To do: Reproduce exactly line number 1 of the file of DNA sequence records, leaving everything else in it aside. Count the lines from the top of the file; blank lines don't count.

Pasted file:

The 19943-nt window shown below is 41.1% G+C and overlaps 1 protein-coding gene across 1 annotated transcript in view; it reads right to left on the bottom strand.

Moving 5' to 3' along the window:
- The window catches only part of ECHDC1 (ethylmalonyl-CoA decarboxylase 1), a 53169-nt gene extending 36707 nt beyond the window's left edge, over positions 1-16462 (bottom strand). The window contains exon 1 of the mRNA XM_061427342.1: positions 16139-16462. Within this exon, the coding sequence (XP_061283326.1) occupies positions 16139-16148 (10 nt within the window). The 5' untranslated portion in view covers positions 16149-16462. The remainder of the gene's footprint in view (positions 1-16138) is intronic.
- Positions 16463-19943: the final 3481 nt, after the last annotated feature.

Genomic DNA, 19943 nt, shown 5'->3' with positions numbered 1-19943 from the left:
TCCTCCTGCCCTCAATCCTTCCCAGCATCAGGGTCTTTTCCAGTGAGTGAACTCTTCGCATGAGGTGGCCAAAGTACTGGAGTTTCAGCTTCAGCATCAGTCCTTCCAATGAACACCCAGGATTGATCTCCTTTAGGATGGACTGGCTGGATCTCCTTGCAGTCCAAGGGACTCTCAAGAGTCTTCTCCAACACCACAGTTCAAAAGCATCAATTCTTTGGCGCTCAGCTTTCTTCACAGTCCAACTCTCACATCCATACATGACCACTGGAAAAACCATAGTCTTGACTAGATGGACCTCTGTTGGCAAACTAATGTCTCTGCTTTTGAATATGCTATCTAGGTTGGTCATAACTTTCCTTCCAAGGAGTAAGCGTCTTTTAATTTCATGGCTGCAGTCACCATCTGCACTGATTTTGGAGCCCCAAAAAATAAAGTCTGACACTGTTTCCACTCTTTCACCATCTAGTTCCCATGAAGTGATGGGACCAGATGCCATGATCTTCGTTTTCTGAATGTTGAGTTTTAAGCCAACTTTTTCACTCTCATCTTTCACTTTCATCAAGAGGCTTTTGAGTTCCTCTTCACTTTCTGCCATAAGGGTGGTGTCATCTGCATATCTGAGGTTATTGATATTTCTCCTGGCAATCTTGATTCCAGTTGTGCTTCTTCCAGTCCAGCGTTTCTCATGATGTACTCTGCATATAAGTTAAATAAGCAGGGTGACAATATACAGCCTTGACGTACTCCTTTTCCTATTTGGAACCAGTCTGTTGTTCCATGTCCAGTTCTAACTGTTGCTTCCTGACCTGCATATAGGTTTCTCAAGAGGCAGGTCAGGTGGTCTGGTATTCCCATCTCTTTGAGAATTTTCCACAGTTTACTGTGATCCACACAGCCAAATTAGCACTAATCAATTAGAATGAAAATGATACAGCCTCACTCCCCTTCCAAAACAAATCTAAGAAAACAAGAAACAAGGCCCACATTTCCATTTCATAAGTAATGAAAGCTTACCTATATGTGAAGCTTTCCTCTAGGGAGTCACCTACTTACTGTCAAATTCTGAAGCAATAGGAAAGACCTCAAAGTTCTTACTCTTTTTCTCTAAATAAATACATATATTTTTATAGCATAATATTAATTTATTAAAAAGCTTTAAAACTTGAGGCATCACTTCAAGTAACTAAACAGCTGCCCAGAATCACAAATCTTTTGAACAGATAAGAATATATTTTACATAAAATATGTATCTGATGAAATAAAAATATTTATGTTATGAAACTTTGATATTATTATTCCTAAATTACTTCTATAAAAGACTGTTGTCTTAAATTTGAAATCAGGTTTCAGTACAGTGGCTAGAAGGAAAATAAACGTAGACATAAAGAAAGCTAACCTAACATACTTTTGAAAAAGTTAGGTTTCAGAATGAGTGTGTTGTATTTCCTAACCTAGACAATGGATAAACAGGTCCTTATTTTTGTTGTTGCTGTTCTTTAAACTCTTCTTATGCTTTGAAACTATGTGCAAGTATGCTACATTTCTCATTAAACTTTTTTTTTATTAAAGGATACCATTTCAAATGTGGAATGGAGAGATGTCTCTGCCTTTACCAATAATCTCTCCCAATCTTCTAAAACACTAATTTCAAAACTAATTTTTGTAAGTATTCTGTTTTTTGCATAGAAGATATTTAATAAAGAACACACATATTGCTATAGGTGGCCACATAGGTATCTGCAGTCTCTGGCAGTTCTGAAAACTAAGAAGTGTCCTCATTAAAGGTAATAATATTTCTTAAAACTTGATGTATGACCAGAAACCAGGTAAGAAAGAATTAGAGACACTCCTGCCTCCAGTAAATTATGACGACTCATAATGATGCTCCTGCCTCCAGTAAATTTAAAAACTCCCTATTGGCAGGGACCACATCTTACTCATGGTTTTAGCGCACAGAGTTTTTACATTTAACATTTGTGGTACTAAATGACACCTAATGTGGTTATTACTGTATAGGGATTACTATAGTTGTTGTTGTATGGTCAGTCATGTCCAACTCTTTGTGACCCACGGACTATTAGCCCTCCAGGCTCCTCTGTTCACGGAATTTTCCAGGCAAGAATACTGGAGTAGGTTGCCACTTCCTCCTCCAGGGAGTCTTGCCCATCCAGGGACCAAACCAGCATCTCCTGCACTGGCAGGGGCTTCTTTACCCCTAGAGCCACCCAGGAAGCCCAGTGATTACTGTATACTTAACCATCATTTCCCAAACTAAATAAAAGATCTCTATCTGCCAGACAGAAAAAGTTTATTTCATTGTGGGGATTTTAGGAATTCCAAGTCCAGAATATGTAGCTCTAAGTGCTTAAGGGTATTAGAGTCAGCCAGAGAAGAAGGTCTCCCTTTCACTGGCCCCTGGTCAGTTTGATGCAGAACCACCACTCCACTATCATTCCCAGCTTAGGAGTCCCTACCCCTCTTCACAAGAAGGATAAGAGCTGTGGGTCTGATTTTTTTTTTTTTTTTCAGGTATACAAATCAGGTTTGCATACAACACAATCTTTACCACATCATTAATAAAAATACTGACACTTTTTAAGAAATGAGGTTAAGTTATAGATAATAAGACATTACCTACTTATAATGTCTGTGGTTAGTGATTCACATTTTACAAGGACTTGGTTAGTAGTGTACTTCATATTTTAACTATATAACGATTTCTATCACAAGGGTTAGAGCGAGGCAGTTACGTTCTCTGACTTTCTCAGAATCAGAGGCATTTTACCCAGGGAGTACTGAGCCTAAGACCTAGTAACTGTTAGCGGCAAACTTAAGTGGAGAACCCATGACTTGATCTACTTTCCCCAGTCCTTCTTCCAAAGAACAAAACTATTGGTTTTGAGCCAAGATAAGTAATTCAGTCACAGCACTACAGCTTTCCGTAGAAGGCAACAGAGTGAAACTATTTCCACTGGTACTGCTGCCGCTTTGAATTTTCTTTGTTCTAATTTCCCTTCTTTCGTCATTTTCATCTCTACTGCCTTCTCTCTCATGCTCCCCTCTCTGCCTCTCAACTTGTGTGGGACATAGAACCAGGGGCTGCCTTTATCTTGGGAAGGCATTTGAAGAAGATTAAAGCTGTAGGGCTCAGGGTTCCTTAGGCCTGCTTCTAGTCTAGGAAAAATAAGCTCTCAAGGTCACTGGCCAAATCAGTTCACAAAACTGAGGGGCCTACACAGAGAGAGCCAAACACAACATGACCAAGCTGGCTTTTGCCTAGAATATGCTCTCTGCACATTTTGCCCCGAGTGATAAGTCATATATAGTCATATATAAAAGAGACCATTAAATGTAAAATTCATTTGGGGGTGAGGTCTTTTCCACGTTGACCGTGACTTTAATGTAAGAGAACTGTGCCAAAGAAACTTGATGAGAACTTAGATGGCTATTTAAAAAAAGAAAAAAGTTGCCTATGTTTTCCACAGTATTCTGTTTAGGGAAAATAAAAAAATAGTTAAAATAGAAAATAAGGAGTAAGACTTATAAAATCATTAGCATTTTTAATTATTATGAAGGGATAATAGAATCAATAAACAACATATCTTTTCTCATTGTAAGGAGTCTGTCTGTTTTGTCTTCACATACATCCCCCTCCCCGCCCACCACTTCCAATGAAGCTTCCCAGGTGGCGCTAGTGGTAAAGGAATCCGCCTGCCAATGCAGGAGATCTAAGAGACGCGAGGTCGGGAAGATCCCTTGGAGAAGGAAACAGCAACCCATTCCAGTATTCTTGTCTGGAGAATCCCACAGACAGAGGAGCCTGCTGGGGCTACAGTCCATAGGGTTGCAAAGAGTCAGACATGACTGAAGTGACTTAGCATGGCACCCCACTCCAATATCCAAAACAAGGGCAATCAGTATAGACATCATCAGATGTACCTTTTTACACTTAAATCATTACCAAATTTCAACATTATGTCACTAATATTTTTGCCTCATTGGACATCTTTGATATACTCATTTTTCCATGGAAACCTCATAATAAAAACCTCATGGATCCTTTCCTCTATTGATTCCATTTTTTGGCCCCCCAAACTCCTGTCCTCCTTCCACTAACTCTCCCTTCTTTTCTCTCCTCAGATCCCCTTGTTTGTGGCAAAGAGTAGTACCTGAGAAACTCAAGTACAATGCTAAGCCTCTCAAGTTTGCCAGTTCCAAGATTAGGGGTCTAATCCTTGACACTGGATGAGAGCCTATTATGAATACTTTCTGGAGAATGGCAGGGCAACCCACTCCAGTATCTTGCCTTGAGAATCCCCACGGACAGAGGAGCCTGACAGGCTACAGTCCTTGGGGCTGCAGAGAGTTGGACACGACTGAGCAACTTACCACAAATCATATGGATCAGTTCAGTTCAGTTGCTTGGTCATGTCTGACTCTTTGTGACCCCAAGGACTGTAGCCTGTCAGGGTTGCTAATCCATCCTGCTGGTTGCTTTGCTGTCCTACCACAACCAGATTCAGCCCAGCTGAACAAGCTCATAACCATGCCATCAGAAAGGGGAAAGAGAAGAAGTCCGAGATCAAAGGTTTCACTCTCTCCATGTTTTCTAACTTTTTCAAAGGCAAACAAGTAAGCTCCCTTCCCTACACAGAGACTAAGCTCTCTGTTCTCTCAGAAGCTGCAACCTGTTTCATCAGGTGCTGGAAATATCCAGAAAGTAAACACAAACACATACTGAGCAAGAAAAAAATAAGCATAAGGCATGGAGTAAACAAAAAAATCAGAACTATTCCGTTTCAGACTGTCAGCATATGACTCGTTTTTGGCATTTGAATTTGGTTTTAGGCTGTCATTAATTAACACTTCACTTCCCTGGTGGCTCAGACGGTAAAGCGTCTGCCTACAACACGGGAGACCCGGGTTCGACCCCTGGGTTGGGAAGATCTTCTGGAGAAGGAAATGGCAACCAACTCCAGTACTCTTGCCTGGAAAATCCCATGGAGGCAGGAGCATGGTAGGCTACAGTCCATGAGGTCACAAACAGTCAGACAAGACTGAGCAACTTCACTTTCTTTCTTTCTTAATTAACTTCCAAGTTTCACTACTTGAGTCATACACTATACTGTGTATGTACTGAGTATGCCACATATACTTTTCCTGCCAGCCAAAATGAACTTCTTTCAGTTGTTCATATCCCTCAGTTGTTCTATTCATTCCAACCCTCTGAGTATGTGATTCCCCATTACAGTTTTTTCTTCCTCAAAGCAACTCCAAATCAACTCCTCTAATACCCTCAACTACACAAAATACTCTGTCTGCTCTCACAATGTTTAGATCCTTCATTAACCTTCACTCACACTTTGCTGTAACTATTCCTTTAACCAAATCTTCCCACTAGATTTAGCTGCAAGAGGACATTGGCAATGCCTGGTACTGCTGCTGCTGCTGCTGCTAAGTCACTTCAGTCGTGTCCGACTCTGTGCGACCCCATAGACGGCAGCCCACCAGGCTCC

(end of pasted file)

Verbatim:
The 19943-nt window shown below is 41.1% G+C and overlaps 1 protein-coding gene across 1 annotated transcript in view; it reads right to left on the bottom strand.